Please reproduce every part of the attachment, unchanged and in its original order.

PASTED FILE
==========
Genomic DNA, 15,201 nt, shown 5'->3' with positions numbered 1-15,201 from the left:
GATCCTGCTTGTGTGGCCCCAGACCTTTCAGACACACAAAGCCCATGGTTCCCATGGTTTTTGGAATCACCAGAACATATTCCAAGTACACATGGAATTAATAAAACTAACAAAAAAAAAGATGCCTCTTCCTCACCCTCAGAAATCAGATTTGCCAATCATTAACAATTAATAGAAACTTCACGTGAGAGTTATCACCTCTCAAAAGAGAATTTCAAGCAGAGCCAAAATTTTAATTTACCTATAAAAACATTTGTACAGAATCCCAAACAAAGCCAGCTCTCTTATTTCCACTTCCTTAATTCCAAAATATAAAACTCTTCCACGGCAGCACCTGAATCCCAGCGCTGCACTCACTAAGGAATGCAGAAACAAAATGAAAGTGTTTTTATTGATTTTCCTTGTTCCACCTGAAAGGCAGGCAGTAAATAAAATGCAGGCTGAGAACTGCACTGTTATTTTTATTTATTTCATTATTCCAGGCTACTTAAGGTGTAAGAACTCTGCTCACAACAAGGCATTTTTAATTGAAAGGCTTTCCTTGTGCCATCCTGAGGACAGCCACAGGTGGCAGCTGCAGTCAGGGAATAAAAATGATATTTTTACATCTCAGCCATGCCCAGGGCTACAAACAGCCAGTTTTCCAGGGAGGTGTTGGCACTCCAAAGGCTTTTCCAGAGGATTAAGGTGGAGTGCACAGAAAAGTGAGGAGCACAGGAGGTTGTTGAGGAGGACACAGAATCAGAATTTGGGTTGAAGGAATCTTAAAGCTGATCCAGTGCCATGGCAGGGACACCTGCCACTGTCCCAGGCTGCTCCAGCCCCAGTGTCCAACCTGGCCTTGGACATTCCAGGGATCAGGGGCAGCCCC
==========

Genomic DNA, 15,201 nt, shown 5'->3' with positions numbered 1-15,201 from the left:
GATCCTGCTTGTGTGGCCCCAGACCTTTCAGACACACAAAGCCCATGGTTCCCATGGTTTTTGGAATCACCAGAACATATTCCAAGTACACATGGAATTAATAAAACTAACAAAAAAAAAGATGCCTCTTCCTCACCCTCAGAAATCAGATTTGCCAATCATTAACAATTAATAGAAACTTCACGTGAGAGTTATCACCTCTCAAAAGAGAATTTCAAGCAGAGCCAAAATTTTAATTTACCTATAAAAACATTTGTACAGAATCCCAAACAAAGCCAGCTCTCTTATTTCCACTTCCTTAATTCCAAAATATAAAACTCTTCCACGGCAGCACCTGAATCCCAGCGCTGCACTCACTAAGGAATGCAGAAACAAAATGAAAGTGTTTTTATTGATTTTCCTTGTTCCACCTGAAAGGCAGGCAGTAAATAAAATGCAGGCTGAGAACTGCACTGTTATTTTTATTTATTTCATTATTCCAGGCTACTTAAGGTGTAAGAACTCTGCTCACAACAAGGCATTTTTAATTGAAAGGCTTTCCTTGTGCCATCCTGAGGACAGCCACAGGTGGCAGCTGCAGTCAGGGAATAAAAATGATATTTTTACATCTCAGCCATGCCCAGGGCTACAAACAGCCAGTTTTCCAGGGAGGTGTTGGCACTCCAAAGGCTTTTCCAGAGGATTAAGGTGGAGTGCACAGAAAAGTGAGGAGCACAGGAGGTTGTTGAGGAGGACACAGAATCAGAATTTGGGTTGAAGGAATCTTAAAGCTGATCCAGTGCCATGGCAGGGACACCTGCCACTGTCCCAGGCTGCTCCAGCCCCAGTGTCCAACCTGGCCTTGGACATTCCAGGGATCAGGGGCAGCCCC